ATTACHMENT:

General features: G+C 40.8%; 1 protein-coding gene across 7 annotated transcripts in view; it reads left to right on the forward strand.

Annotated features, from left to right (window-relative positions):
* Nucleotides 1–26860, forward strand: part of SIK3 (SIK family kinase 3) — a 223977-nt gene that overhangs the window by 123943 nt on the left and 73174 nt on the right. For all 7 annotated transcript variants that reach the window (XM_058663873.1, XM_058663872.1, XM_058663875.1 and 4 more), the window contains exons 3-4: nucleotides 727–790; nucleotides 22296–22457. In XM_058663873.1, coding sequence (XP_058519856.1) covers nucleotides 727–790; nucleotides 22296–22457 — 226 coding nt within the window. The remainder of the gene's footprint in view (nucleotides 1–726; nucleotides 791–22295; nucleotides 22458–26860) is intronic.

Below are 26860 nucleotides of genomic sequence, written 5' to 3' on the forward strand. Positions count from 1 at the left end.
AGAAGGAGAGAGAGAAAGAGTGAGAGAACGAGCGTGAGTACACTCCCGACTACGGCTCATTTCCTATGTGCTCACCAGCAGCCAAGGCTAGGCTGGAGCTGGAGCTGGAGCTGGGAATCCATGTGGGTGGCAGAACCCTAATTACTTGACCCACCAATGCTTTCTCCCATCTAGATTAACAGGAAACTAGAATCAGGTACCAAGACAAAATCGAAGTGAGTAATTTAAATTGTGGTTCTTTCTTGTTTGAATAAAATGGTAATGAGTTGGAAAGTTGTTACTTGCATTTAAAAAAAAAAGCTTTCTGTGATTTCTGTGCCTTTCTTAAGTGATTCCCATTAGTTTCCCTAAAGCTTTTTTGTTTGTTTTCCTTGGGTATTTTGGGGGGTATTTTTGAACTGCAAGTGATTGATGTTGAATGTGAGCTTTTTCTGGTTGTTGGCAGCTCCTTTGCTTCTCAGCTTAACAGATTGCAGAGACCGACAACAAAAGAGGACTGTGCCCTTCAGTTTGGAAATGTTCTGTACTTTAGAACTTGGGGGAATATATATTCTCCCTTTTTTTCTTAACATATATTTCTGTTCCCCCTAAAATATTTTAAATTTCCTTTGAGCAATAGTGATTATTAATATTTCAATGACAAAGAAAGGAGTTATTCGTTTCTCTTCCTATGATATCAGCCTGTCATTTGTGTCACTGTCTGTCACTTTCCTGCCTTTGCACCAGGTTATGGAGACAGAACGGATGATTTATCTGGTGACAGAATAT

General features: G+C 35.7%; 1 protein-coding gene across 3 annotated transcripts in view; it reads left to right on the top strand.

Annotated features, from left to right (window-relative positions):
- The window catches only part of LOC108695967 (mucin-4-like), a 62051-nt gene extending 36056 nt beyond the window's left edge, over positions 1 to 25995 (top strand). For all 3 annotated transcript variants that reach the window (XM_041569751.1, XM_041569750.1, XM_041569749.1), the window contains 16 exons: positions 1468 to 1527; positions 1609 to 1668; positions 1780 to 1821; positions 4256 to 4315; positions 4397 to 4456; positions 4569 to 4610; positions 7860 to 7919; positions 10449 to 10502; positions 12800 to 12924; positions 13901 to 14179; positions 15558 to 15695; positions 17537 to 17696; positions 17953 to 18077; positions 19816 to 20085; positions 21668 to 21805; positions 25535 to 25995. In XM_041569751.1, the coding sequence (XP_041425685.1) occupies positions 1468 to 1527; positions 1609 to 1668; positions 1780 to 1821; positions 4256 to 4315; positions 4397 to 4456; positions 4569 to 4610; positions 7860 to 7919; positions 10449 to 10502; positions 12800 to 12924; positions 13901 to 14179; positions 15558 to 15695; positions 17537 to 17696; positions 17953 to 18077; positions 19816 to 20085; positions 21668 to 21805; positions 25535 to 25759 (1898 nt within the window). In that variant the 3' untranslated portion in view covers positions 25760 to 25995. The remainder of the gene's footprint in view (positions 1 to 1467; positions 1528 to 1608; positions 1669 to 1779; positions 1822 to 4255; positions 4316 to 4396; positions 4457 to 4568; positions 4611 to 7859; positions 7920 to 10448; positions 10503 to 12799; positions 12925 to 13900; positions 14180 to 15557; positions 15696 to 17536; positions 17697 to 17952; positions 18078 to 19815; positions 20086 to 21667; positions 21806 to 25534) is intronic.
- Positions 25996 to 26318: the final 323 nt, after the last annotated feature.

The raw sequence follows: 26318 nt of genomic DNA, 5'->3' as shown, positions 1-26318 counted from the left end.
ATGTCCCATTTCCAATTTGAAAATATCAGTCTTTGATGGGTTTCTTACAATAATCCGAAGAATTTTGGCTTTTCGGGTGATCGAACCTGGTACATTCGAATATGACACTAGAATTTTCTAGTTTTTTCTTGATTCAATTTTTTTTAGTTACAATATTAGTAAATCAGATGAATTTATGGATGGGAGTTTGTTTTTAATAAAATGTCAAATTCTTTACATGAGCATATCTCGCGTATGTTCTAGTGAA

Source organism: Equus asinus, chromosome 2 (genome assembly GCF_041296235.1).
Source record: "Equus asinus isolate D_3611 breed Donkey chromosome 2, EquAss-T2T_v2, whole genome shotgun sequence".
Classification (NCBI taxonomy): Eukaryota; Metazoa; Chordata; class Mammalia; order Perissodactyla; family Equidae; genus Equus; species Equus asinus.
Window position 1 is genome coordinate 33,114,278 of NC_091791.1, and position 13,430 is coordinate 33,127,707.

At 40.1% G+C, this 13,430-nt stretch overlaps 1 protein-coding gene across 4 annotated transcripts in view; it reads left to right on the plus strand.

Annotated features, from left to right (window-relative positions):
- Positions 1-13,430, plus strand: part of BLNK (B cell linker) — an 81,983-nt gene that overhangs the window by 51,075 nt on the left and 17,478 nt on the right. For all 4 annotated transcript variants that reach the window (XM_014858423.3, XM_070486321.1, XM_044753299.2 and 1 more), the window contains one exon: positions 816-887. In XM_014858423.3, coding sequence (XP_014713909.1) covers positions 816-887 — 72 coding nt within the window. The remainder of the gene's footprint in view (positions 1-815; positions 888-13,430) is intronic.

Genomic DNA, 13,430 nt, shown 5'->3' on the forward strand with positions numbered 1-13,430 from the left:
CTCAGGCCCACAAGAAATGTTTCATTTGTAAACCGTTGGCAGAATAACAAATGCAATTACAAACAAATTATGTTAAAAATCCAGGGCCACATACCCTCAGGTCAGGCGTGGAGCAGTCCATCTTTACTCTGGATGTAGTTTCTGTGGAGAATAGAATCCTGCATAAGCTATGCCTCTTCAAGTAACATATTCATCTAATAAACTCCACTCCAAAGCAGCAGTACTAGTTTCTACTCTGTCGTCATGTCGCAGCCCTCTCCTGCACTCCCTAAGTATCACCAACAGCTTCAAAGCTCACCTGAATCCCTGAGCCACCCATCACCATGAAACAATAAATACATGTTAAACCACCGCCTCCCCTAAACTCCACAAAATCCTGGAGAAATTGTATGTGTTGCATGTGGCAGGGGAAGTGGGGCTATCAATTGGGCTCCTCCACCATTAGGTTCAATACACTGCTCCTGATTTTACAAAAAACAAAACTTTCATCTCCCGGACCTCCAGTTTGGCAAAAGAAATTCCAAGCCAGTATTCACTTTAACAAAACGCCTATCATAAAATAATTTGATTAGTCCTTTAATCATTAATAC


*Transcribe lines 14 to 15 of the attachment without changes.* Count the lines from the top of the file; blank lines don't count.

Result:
Classification (NCBI taxonomy): Eukaryota; Metazoa; Chordata; class Mammalia; order Perissodactyla; family Equidae; genus Equus; species Equus asinus.
Window position 1 is genome coordinate 33,114,278 of NC_091791.1, and position 13,430 is coordinate 33,127,707.